Thunberg and Lightning
What's Going On?
Greta Thunberg, a 15 year old from Sweden, demanded more climate action from world leaders at the COP24 UN climate change conference in Poland last week.
"You are not mature enough to tell it like is. Even that burden you leave to us children... Our civilization is being sacrificed for the opportunity of a very small number of people to continue making enormous amounts of money."
You may have heard of this badass teen skipping school to sit on the Swedish Parliament's steps for weeks, challenging the govenment to do more to take on climate change. Although Sweden is an international leader in climate change policy, Thunberg argues that the country isn't doing enough.
So What Happened at COP24?
Leaders from over 200 countries gathered in Poland to settle on guidelines to put the 2015 Paris Agreement into action. This mainly outlines how governments will measure and report emission reductions so that all countries are held to the same standards and can't weasel out of their commitments. 2020 is the deadline set for countries to show that they have been hitting their targets and to set newer stricter targets.
The US, Russia, Saudi Arabia, and Kuwait hampered conference progress by refusing to acknowledge the IPCC's recent report on climate change and the necessity of keeping temperature rise below 1.5C. Leaders also did not talk about how countries need to set higher emissions reducing targets — while world leaders congratulate themselves on actually agreeing on some sort of process, many think that the conference fell far short of the action that is currently needed.
Why Should You Care?
How we approach the next decade — the policies and new forms of energy we embrace — will decide our collective future. Greta says it best: “You say you love your children above all else, and yet you are stealing their future in front of their very eyes.”
Another One Bites the Dust
What's Going On?
The latest to exit the revolving door in Washington is Ryan Zinke — Trump announced the embattled Interior Secretary's resignation on Saturday. Zinke has faced 11 formal investigations during his tenure, with scandals that include shady real estate deals with oil companies, using government funds for personal travel, reassigning dozens of senior officials in his department, threatening Senator Lisa Murkowski (and wearing MAGA socks...).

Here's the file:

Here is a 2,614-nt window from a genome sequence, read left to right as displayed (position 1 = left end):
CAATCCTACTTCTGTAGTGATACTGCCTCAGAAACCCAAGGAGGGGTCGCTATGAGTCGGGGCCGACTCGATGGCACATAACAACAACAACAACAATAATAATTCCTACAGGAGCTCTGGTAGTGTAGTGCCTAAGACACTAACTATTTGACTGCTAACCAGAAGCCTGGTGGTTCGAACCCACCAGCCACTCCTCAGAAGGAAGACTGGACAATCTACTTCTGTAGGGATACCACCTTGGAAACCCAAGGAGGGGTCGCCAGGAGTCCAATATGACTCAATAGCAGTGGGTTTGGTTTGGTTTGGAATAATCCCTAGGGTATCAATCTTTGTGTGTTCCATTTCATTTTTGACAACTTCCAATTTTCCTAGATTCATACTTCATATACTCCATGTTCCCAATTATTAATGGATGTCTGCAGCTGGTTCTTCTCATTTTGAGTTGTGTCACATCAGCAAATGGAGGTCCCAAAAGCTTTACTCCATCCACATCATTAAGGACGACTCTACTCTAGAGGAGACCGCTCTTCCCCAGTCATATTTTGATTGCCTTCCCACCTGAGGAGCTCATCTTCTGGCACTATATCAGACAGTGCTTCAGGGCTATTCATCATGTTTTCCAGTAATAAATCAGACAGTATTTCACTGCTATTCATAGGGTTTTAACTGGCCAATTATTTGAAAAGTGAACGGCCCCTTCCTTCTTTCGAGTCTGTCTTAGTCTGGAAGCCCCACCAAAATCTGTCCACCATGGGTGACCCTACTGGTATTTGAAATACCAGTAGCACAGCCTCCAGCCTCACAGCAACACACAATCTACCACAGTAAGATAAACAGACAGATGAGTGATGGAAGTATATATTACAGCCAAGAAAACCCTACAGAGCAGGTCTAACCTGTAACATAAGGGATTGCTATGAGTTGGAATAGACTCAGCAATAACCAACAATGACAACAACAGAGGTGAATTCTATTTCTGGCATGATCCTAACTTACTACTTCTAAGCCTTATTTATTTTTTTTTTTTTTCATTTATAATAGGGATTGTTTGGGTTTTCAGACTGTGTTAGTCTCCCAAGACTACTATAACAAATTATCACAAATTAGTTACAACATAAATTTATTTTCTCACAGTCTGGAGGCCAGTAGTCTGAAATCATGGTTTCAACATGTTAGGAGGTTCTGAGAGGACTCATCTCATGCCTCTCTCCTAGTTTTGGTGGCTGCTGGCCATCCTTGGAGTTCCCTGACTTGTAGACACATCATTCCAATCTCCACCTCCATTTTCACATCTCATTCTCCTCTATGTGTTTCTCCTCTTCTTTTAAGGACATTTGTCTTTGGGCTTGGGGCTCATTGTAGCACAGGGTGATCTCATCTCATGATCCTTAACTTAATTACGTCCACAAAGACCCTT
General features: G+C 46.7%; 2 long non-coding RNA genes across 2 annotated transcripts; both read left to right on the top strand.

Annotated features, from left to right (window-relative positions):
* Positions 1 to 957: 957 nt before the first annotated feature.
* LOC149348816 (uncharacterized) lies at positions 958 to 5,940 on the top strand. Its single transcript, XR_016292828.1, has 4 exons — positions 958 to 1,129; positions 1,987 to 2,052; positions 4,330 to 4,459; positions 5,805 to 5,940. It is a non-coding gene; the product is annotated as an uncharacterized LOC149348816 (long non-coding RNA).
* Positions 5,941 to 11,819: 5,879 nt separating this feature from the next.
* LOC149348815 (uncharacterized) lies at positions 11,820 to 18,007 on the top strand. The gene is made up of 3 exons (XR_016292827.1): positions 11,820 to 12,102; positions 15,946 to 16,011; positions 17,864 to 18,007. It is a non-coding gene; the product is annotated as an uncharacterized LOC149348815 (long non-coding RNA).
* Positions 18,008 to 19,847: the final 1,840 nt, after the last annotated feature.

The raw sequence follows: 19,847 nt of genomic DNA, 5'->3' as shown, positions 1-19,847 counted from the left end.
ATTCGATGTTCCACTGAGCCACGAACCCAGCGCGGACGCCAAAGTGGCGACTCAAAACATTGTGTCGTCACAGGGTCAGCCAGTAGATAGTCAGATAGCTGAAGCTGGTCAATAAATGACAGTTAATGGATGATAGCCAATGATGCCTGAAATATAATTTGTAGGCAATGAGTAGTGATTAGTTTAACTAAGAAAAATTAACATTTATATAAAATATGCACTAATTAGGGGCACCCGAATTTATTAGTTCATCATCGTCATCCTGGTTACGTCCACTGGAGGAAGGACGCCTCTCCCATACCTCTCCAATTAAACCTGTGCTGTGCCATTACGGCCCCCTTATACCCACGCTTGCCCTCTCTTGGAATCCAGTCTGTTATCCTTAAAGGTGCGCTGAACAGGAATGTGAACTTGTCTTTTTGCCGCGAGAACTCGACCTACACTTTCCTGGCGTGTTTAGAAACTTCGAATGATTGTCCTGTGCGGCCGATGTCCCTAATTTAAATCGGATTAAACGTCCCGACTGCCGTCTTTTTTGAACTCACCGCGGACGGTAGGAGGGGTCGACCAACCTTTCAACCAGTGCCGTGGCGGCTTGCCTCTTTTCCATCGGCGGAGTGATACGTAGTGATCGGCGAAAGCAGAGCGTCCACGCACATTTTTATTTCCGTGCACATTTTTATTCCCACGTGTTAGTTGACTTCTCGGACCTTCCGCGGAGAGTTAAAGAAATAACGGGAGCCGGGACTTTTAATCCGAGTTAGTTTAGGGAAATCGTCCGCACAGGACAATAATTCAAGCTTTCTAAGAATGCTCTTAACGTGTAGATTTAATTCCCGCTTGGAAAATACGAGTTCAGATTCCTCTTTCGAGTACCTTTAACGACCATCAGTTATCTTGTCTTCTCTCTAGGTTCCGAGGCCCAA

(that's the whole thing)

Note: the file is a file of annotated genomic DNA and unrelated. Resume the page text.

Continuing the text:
The Interior Secretary oversees all public lands (over 25% of the nation's total area), which gives the position a lot of influence on US environmental policy.
Map of Public Lands from The Outdoor Alliance
Zinke has used this influence to systematically rollback environmental regulations and push the agenda of oil and fossil fuel companies. Some highlights:
- Opening up 19 million acres of land in the Alaska National Wildlife Refuge for oil drilling.
- Chipping away at the protections stated in the Endangered Species Act.
- Sweeping aside pesky regulations to speed up the process for oil and gas drilling on public lands.
- Opening up new public lands for coal mining.
- Rescinding a series of policies designed to make climate change and conservation a higher priority in the management of public lands.
The Union of Concerned Scientists has a fantastic timeline of the important moves Zinke made while in office — check it out here.
So It's Good He's Gone, Right?
Actually, not really... The acting head of the department now is David Bernhardt, a former oil lobbyist, who many regard as the mastermind behind most of the deregulation policies passed over the last couple years. So very little is likely to change. This pattern reminds many of what happened recently within the EPA, where former coal lobbyist Andrew Wheeler replaced Scott Pruitt. In both cases, low profile men with deep insider knowledge are replacing scandal-ridden, easy to hate villains. Their ability to stay under the radar could be dangerous.
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